With increased concentrations of quartz, soot and germs within cars, commuters should be aware of the dangers of unclean air within their cars explains TR Ganesh, General Manager, Blueair Middle East.
Whether it’s commuting to work and back, dropping kids off on the school run, or simply doing the grocery chores, people in the UAE are spending more time on the road than ever before. Globally, we spend 10 hours a week travelling inside vehicles, and in Dubai, nearly two of those hours is spent in traffic jams each week.
Beyond the frustrations of tailgaters, lane breakers and badly-behaved drivers, however, is a hidden but more dangerous problem: air pollution. Not only does vehicular air affect commuters’ health, but the dust storms blowing in from the UAE’s deserts bring an additional host of particulate impurities.
While the largest particles are filtered out, those under 10 microns in width easily get lodged in the lungs, from where they can enter the bloodstream and reach the heart. The WHO describes air pollution as the most dangerous health threat, estimating that it caused nearly 4.2 million premature deaths in 2016, from stroke, ischemic heart disease, chronic obstructive pulmonary disease, lung cancer, lower respiratory infections, and diabetes. The transport sector is a major source of this health burden through its contribution to elevated fine particulate matter (PM2.5), ozone, and nitrogen dioxide concentrations.
Compounding the dangers are the fact that the air inside your car may be up to 15 times more polluted than the atmosphere outside, according to researchers from King’s College London – contrary to common belief that the air within their cars is safer than that on the street. Meanwhile, scientists at the University of Surrey have found that vehicles stuck in traffic jams contain airborne impurities up to 40 times higher than moving cars. Taken together, that’s a potent health risk for anyone – adult or child – spending hours on the road.
Commuters would do well to consider the breadth and impact of these aerial dangers – and how their risk might be mitigated.
What exactly are these invisible particles? Typically, air within a vehicle is composed of a variety of pollutants. Particulate matter in cars here in the UAE could take the form of ultrafine aromatic hydrocarbons, carbonyls, semi-volatile organic compounds, microplastics and microbes, in other words, soot and germs, according to research from the American University of Sharjah. On dusty days, meanwhile, primary pollutants in the air include quartz and other silica compounds, calcite and gypsum and sea salts. In new cars in particular, there is also the risk of volatile organic compounds such as benzene, toluene and formaldehyde, which come from off-gassing of the materials and finishes of the vehicle interior, including plastic, polyester and leather.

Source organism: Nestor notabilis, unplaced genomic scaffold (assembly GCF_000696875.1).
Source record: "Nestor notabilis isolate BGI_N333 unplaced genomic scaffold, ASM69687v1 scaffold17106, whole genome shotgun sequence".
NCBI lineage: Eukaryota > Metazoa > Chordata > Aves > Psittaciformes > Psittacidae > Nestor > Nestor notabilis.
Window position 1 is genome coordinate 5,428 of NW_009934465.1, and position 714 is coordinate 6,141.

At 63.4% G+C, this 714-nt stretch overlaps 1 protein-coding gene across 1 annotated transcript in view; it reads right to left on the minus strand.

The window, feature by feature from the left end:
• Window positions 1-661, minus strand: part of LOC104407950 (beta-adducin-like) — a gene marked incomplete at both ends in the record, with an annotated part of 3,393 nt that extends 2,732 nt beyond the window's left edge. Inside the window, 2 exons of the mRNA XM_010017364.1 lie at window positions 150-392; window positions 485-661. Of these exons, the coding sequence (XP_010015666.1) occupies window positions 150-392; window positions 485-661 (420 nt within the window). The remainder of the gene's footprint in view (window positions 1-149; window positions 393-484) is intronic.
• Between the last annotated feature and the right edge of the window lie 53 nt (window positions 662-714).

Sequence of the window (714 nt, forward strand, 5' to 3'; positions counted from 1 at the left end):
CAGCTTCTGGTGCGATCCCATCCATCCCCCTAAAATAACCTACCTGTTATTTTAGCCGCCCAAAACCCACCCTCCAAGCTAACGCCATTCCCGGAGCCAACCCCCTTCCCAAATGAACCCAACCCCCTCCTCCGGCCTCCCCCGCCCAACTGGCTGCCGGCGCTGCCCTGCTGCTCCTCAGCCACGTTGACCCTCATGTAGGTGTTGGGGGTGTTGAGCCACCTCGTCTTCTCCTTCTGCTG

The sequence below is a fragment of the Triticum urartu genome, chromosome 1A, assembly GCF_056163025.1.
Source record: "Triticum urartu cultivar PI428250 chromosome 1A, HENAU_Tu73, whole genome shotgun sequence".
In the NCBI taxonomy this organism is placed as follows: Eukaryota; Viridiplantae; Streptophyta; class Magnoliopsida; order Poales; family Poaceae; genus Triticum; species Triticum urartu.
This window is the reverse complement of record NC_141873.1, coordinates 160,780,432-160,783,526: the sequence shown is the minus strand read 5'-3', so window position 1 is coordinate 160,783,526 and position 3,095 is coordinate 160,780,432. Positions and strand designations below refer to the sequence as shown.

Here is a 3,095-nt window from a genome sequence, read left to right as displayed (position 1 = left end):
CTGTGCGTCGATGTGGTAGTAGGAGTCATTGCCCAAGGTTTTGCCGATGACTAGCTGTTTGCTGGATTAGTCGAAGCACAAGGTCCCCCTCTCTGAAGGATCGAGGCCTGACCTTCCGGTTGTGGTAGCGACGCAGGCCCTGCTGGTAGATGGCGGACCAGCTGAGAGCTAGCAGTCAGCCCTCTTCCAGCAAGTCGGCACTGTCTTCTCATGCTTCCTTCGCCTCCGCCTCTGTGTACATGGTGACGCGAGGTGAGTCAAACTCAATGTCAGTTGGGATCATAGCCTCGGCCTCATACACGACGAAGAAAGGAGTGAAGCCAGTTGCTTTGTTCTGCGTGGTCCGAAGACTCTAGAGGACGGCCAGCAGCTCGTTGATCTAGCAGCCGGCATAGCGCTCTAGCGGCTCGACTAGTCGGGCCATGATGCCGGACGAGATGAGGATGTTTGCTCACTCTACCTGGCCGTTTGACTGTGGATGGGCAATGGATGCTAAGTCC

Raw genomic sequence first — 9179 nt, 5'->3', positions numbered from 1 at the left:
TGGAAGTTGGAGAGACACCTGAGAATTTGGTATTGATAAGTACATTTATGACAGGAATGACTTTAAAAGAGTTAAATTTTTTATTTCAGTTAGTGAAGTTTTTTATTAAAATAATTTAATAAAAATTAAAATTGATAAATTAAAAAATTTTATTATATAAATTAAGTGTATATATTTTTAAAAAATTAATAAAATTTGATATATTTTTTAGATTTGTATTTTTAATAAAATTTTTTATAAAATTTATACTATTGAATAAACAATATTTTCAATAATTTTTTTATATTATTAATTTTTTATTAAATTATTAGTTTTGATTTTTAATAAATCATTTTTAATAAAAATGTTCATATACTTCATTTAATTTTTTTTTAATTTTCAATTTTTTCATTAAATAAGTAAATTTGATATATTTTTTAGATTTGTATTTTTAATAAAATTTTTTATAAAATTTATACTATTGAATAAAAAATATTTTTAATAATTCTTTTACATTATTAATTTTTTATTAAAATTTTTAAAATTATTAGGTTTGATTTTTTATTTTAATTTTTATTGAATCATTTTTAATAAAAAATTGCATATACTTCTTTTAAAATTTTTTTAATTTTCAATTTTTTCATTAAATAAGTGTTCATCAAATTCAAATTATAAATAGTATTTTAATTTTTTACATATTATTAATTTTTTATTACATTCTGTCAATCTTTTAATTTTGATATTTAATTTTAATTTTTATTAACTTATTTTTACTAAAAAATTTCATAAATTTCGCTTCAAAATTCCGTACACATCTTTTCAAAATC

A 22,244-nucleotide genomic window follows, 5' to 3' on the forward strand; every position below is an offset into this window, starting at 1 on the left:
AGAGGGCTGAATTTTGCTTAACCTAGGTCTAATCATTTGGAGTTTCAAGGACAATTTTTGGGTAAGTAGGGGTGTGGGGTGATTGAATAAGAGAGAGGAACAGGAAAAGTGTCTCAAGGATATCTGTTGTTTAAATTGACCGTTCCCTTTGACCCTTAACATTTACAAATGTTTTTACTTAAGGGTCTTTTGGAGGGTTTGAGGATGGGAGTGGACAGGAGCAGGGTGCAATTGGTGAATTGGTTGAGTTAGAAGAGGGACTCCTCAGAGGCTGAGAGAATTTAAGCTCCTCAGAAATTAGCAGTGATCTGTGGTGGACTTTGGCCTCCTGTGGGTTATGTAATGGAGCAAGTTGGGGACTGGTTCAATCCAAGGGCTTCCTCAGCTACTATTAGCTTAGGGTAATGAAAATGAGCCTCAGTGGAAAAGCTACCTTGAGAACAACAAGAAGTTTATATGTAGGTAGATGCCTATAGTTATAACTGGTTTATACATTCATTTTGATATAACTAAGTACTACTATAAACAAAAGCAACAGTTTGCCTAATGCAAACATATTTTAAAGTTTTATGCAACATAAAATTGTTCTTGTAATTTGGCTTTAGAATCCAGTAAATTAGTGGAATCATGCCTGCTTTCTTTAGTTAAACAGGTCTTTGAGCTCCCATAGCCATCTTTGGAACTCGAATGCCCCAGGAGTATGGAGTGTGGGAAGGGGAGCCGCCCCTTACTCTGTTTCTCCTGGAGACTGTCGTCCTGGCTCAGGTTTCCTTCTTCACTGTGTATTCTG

Inhaling these impurities unleashes them onto our respiratory system, where they can cause havoc in different ways. Coarse particulate matter – with specks of over 10 microns in diameter are associated with nasal and upper respiratory tract issues, while finer flecks reach deep within our bodies to trigger longer-term ailments including cancer, and alarmingly, impaired brain development in children.
Before you shrug away those threats, consider this research from Emission Analytics. As the leading global testing and data specialist for the scientific measurement of real-world emissions, the organisation examined 11 different car models currently being drive on UK roads – with many of the models being sold in the UAE – and found that air-conditioning system in most cars are unable to filter out particulate matter and other impurities. Some makes block out just 1 per cent of all pollutants, while others manage between 35 and 40 per cent. People inside such cars are likely to inhale as many as 13 million particles with each breath. The risks only multiply in a sandstorm-induced traffic jam. WHO data shows that the air in Abu Dhabi has nearly treble the number of ultra-fine particles of less than 2.5 microns than London’s atmosphere. In London, or biking to work could help, in Abu Dhabi that’s not as easily done.
An easy solution would be to supplement your vehicle’s cabin air filtration system with a cabin air purifier. The best products offer high-efficiency cabin air (HECA) – preferably with activated charcoal to filter odours and gaseous pollutants – and offer 95 per cent filtration of particle pollutants down to 0.1 micron in size. Supplementing your vehicle’s cabin air filtration system with a cabin air purifier may help reduce your exposure to harmful air pollutants.
Civic-minded citizens could go one step further and press the need for regulation of in-vehicle air filtration and global enforcement to improve their own lives and those of their children. Our health is too important to be taken lightly.